Houses in Multiple Occupation (HMO)
Apply for a HMO licence
A HMO license is required if all of the following apply:
- It has five or more occupiers comprising two or more separate households, regardless of number of storeys
- It is a house or self-contained flat but is not a purpose-built flat situated in a block comprising three or more self-contained flats
- Some or all of the occupants share amenities such as bathrooms, toilets or cooking facilities
- At least one of the occupants pays rent (or the accommodation is linked to their employment)
- It is the occupiers' main residence
It is not an exempt property, namely:
- Buildings or part of buildings, occupied by no more than two households each of which comprise a single person
- Buildings occupied by a resident landlord with up to two tenants
- Managed or owned by a public body (such as the police or the NHS) or a registered social landlord
- Where the residential accommodation is ancillary to the principal use of the building (e.g. religious establishments)
- Student Halls of Residence, where the educational establishment has signed up to an Approved Code of Practice
- Buildings regulated otherwise than under the Act, such as care homes, bail hostels etc.
- Building entirely occupied by freeholders or long leaseholders
From 1 October 2018, mandatory licensing is no longer limited to HMOs that are three or more storeys high, but includes buildings with one or two storeys.
Operating a licensable HMO without a licence is an offence which can be dealt with by a financial penalty or a conviction in court.
The current fee structure for an HMO licence was introduced by the Executive on 3 July 2017. You can read the full report on the decision to set these fees.
There are two fees to pay.
The ‘fee on application’ covers the cost of administration and inspection. This payment is based on the number of rooms being let and should be made with the application – see table below.
The ‘fee on grant of licence’ covers the cost of the overall management of the HMO licence. This payment is payable just before the licence is granted.
Once a HMO licence is granted, a refund will only be given in exceptional circumstances at our discretion, as the fees are calculated to cover our costs, which may have already been incurred.
|No. bedrooms ('units of accommodation' or 'households')||Fee on application||Fee on grant of licence|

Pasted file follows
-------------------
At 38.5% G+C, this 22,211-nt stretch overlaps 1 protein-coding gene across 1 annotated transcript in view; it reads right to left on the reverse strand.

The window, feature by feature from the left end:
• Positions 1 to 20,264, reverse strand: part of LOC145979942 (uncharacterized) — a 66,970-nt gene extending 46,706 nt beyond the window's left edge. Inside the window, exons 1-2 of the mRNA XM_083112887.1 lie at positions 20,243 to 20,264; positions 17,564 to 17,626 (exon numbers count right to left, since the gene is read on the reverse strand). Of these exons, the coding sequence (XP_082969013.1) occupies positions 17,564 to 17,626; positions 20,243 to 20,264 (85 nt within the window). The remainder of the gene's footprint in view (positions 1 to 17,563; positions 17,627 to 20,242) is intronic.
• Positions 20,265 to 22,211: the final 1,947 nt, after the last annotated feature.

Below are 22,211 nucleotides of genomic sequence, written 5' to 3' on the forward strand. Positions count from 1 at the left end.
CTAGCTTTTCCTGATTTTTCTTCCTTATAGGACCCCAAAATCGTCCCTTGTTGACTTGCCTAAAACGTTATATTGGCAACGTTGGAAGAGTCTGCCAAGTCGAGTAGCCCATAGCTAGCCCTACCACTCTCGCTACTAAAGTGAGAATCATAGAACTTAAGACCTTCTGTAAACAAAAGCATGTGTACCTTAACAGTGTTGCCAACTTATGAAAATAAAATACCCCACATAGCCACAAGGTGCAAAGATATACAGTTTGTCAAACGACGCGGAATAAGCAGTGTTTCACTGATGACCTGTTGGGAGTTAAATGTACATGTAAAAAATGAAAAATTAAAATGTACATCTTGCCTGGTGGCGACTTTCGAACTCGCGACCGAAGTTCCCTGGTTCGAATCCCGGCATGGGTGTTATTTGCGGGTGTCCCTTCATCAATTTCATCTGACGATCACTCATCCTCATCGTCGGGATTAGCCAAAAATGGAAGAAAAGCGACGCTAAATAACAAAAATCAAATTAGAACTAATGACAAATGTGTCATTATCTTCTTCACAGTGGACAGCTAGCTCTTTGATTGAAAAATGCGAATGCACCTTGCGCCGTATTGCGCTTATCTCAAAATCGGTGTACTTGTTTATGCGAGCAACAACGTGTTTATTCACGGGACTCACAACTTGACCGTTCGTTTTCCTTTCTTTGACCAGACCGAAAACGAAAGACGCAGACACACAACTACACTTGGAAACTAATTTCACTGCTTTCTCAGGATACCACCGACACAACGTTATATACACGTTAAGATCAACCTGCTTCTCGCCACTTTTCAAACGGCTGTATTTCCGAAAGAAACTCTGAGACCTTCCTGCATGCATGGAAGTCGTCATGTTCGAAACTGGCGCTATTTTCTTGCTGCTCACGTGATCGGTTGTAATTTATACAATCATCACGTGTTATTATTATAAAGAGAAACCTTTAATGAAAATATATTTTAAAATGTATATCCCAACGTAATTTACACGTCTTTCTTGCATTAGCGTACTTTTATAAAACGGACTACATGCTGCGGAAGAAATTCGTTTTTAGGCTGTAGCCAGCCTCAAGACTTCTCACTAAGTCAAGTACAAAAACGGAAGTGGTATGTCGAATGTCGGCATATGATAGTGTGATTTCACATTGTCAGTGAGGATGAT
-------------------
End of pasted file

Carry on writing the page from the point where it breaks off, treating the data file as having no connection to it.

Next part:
Apply for a licence
To apply for a HMO licence, you will need to:
- Download a HMO licence application form
- Complete your application form - you can refer to our application guidance notes for further information
- Return your completed form to us by email at email@example.com
Ways to pay
This is the preferred method of payment as it is quick and secure.
By debit card
You should state with your application form that this is how you wish to pay and an officer will call you to arrange payment.
Cheques should be made payable to Wandsworth Council. You should not send cash through the post.
Post your cheque to:Wandsworth Council
Private Sector Housing Team
Wandsworth high Street
What happens next
Once you have submitted your application, we will review it to make sure it is complete and the initial fee has been paid.
We will then contact you to arrange to inspect the property to make sure it is suitable. An officer will inform you if:
- any changes are needed to the property before a licence can be granted
- a licence can be granted subject to additional conditions
- a licence will be refused
In most cases, properties can be made suitable if required improvements are made, although the officer will determine the maximum number of occupants the HMO is suitable to accommodate bearing in mind the size of the HMO, the number and size of rooms and the amenities provided.
After you have submitted your application, you are allowed to operate an HMO, as if you have a licence, until we determine the licence.
If you have not heard from us within 4 weeks of making the application, email firstname.lastname@example.org.
Appealing a decision or condition
If you want to appeal against a condition attached to your licence or you have been refused a licence, you may appeal to the Residential Property Tribunal.
Any appeal must be made within 28 days of the decision being made.